On Saturday, St. Patrick's Day, I will -- as always -- prepare a dinner of corned beef and cabbage, eaten with a fresh loaf of Irish soda bread smeared with Irish Kerry butter. Then I will light a (Cuban) cigar and sip a tall glass of Irish coffee and think back to the time when I helped to introduce this luscious drink to America.
In the mid-50s, when I returned to New York from my Korean war adventure, I opened a public relations firm. And my first client was a distinguished white-haired businessman named Col. Henry Kaplan, who lived in the posh Waldorf Towers. Among other things, he distributed several liquor brands... mainly White Heather Scotch and Bushmill's Irish Whiskey, neither of which I had ever drank or even heard of. I got the scotch off to a fine start when I learned that Joe E. Lewis, the raunchy stand-up comic, only drank that. When he opened at the Copacabana night club we had a huge party for him and the brand and it got tons of press. The Irish whiskey (which has an 'e' in the spirit name) was a tougher task. So Col. Kaplan suggested that I get on a plane and go to Ireland to visit the Bushmill's distillery there. When your top client suggest something, you do it... so I soon found myself at a small distillery in Ireland watching the whiskey being made. I wrote lots of notes, but no brilliant ideas sprang forth, and I headed home.
We made a stop at Shannon International Airport in Western Ireland because of bad weather, and I distinctly remember entering the bar with the other pasengers, all of us cold and miserable. In need of a drink, of course. The bartender smiled and said he had just the thing to make us feel better... and proceeded to make a dozen glasses of... Irish coffee. I had never seen or had one of these before, and naturally I was intensely excited... because he was using our Bushmill's Irish whiskey in the concoction. He told me that it was a drink invented by the former bartender there, a guy named Joe Sheridan. One of the passengers asked if it was Brazilian coffee, and the bartender said no... it was Irish coffee.
When I got back to New York, I told Col. Kaplan about this wonderful drink... and he informed me that a bar in San Francisco called the Buena Vista had been serving it for a few years and was their biggest retail user of the whiskey. I got on a plane and went to San Francisco with a thousand 'table tents' -- cards touting the drink and prominently displaying the Bushmill's name.
The bar owners told me that a travel writer named Stanton Delaplane had brought it there from Shannon and they had been serving it since November of 1952. They told me a secret to preparing it which made it even more magnificent. All I knew is that it was a tall glass of piping hot coffee, a jigger (or two) of Bushmill's Irish Whiskey, some brown sugar, and then topped with whipped cream. But the bar owners said that when they first tried it, it fell flat... until the then-mayor of San Francisco, George Christopher, who also owned a big dairy, told them to age the heavy cream for 48 hours and then drizzle it on top. Not whipped cream, aged heavy cream which would then float onto the brew and not dissolve into it. Strong black coffee, whiskey and one level teaspoon of brown sugar stirred into the coffee. Pour the aged heavy cream over the back of a spoon held over the glass... then you drink the coffee through the cream. Heavenly.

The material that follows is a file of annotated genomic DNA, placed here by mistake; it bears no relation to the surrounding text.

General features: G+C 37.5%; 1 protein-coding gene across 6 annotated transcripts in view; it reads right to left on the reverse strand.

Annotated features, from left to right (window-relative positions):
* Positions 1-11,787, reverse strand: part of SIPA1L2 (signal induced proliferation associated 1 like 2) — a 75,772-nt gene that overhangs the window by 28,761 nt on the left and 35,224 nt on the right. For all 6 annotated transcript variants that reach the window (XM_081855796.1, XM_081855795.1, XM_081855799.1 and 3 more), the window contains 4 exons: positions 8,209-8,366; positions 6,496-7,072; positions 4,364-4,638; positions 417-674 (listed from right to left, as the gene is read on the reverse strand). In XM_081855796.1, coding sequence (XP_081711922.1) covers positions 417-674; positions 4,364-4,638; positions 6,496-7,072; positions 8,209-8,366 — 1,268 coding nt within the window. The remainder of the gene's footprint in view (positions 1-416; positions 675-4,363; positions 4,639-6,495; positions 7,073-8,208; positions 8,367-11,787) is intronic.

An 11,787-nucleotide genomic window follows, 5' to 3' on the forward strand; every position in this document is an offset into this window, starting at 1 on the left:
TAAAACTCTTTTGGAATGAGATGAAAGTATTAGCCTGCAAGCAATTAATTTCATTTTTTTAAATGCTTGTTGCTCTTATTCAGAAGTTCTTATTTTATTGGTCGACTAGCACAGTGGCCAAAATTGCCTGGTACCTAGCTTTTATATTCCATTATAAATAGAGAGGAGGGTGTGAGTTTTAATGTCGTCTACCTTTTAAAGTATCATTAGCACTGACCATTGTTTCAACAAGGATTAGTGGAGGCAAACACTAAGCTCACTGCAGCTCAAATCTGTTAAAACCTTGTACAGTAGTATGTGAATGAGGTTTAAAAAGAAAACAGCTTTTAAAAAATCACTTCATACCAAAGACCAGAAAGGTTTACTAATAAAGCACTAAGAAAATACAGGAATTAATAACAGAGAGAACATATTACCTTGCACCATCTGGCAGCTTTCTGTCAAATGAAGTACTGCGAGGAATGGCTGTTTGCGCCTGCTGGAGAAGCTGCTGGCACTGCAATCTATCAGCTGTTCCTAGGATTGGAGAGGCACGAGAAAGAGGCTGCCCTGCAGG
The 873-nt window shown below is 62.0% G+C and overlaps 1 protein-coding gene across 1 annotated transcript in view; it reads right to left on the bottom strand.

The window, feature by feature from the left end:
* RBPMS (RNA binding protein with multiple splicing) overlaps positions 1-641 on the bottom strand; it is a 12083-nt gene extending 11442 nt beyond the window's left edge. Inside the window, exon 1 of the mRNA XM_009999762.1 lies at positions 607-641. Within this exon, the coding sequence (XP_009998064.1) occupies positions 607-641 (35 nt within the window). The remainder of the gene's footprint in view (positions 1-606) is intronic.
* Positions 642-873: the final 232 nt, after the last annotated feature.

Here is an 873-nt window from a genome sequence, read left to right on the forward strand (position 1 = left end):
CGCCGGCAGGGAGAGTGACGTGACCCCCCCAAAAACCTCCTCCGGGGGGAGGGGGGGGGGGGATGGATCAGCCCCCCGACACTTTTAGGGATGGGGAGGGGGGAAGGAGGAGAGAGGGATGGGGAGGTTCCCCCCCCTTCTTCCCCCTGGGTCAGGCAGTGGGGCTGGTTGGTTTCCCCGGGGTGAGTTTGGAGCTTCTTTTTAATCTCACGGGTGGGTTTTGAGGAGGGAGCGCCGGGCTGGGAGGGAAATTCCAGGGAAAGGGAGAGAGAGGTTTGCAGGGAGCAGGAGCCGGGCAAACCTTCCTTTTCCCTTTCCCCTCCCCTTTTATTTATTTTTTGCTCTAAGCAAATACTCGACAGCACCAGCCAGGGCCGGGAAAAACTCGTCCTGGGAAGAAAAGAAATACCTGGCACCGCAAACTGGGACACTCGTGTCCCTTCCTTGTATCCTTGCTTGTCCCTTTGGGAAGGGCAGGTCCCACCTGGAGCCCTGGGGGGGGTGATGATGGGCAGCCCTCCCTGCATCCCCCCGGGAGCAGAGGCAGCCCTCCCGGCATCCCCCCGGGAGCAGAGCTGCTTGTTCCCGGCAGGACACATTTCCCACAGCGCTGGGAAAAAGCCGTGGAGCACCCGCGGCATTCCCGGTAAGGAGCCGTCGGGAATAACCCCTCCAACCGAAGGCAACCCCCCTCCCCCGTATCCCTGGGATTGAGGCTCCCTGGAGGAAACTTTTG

But I earned my hefty fee from the colonel with my next move, a phone call to a friend at Time magazine telling him about the drink. They sent a reporter and photographer to the Buena Vista, and the story about Irish coffee ran the following week. Pandemonium. We went from 15,000 cases of Bushmill's sold the previous year to 62,000 cases in the next six months. Bars and restaurants all over the country had taken up this delectable after-dinner drink... and I was a hero, for the moment. (A friend wryly said to me that the problem with Irish coffee is that it ruined three good drinks... coffee, cream and whiskey. I paid him no heed.)
The New York Times Food section on Wednesday ran an article which said that Irish coffee is something worthy of a toast..."the boggy funk of whiskey rising through an equatorial brew to meet a cool cloud of whipped cream... take care to sip your coffee through the cream, savoring the communion of cold and warmth, stimulation and intoxication. Ireland and America. Slainte." Begorra, yes!
To subscribe to Jay Weston's Restaurant Newsletter ($70 for twelve monthly issues), email him at firstname.lastname@example.org.